The Five People You Meet In Heaven
Author: Mitch Albom; Publication Date: 2003, United States.
Due to internet and school, I had a long, dreadful break from reading. But, as every bibliophile, I kept buying books with the hope that I will read the someday. One of them was “The Five People You Meet In Heaven“, by Mitch Albom. My very first approach to this book was, surprise surprise, through tumblr. I was just scrolling through the site when I came across a picture of a quote. Turned out, that picture was the very first page of The Five People You Meet In Heaven.
“All endings are also beginnings. We just don’t know it at the time.” I was completely fascinated. It had me thinking about it over and over again. I found it so true! The second time I came across it was also a picture with a quote. This time, the quote said: “In order to move on, you must understand why you felt the way you did and why you no longer need to feel it.” Being very bad at letting go and moving on, that quote spoke to me on a very personal level, and, still to this day, I apply it to situations I need to grow out of.
After several more quotes on tumblr, I finally decided to actually buy the book! That didn’t happen until several months later, of course. Long story short, I managed to finish my first book in a very long time, and I’m glad it was The Five People You Meet In Heaven. Although not religious, I am a very spiritual person, so the book suited me very well!
As the prologue says, “this is a story about a man named Eddie” and how he learned five important lessons from the five people he met in heaven. Eddie is a war veteran that took over his father’s job at the Ruby Pier, fixing rides. He believes his life was uneventful and insignificant: never had an important job, never had children, has nothing to leave behind. Eddie will soon find he is mistaking.
The first person he meets in heaven, the Blue Man is someone he never actually met, but whose life was ended as Eddie avoided a car accident when he was very young. Eddie never knew that story, and that was his first lesson: everything is connected. “Death doesn’t just take someone, it misses someone else, and in the small distance between being taken and being missed, lives are changed.”. The Blue Man died in order for another life to be spared: Eddie’s, even though none of them knew, because everything happens for a reason.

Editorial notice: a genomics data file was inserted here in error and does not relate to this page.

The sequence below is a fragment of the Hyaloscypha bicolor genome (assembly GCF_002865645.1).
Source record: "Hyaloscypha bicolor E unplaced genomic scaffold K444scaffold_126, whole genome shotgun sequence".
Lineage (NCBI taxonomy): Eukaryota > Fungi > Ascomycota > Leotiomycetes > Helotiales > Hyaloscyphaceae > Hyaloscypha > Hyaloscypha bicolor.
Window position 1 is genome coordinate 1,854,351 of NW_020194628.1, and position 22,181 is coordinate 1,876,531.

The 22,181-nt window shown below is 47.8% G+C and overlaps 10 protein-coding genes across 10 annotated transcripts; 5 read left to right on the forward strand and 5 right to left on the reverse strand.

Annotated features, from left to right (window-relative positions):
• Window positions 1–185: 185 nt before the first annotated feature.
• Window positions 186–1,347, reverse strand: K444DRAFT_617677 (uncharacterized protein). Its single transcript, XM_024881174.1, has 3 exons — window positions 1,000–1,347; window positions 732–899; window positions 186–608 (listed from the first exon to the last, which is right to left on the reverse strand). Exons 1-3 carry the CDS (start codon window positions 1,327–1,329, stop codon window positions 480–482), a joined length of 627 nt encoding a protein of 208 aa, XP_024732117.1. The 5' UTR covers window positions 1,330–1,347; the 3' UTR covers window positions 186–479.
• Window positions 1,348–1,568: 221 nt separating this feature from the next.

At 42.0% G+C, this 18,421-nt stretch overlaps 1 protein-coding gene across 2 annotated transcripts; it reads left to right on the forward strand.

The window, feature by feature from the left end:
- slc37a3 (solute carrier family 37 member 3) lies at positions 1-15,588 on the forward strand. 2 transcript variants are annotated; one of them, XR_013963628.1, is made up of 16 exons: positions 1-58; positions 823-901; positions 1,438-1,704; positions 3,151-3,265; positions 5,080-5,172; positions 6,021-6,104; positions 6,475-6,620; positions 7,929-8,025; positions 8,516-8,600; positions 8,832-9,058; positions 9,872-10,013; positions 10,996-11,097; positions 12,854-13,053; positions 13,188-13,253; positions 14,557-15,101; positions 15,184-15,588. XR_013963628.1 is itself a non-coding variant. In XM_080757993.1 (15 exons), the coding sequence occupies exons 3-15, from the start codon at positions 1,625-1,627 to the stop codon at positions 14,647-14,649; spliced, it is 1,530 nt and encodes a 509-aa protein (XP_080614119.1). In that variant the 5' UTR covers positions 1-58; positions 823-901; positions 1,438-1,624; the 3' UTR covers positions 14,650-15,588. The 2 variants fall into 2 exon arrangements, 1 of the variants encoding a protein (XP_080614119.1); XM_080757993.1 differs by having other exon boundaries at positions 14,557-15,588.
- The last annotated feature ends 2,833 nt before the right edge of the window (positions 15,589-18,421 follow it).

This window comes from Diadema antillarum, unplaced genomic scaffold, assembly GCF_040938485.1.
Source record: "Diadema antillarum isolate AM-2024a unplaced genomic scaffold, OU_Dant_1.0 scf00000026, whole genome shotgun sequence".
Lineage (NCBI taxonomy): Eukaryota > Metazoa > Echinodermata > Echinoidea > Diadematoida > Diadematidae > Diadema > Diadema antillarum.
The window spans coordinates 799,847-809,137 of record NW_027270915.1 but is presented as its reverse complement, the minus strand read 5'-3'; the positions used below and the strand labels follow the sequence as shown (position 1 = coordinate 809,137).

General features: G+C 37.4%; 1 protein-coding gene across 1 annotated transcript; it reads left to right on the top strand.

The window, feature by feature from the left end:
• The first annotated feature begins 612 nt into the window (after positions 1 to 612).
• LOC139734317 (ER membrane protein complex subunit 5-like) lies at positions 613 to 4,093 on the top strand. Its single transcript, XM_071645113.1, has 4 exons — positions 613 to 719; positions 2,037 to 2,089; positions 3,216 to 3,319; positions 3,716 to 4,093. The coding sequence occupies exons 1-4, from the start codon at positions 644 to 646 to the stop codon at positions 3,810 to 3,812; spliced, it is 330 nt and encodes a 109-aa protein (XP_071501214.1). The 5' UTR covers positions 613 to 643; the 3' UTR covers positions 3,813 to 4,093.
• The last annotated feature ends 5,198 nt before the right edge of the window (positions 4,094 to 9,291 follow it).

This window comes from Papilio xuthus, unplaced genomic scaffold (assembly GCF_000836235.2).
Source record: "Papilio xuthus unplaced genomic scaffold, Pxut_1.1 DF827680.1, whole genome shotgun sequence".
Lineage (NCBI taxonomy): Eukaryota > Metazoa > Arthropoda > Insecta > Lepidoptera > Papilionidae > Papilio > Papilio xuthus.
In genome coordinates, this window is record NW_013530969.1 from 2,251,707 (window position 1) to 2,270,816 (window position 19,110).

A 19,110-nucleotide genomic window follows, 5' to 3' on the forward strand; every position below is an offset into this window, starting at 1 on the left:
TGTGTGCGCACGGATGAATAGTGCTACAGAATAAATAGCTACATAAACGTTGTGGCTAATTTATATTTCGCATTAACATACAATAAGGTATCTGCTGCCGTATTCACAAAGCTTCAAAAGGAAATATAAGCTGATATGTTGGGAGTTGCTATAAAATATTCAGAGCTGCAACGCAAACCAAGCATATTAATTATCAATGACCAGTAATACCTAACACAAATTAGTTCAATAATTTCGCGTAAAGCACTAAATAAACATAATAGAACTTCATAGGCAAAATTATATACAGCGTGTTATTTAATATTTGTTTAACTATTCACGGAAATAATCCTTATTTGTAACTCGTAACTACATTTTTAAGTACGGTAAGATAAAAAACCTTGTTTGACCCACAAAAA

The second person Eddie meets in heaven is an old memory: the Captain of his crew during war time. The Captain died voluntary, running in a mine field so his team would survive. Sacrifice. That was Eddie’s second lesson! Because “sacrifice is a part of life. It’s supposed to be. It’s not something to regret. It’s something to aspire to.” He sacrificed life to pass it to someone else, which is why a sacrifice is not a loss.
Ruby, the woman whose name was bright and big on the pier’s entrance, was meant to deliver Eddie’s third lesson. This time, she wasn’t the one the veteran had to learn about, but his abusive, careless father. As a boy and as a grown up, Eddie had been physically and mentally abused by his father and Ruby’s purpose was to teach the son to grant forgiveness, as she showed him how every story has more than one side.
To Eddie’s delight, his fourth person to meet was his beloved wife, who died of tumor many years before. Margueritte pointed out how much her husband loved her when they were together, and how he completely closed his heart, after she passed away. A bitter, old Eddie needed to learn the power of love, that “lost love is still love. It takes a different form, that’s all.” Lost love, especially, is the strongest type of love, as it can reach through enormous distances.
Eddie’s final person was the toughest to meet. Although he had never met her in his life, he felt Tala his whole life. Tala, the little girl whose house he set on fire as he escaped the war. Tala, who’s been haunting his dreams for the rest of his life. The young girl was not angry, or resentful, or vengeful. She, instead, showed Eddie how his life made up for her death: all those insignificant years, Eddie kept thousands of children safe by making sure the rides were safe. And so his life did have a purpose!
The Five People You Meet In Heaven was a lovely, easy read that I warmly recommend as it nourishes both the mind and soul.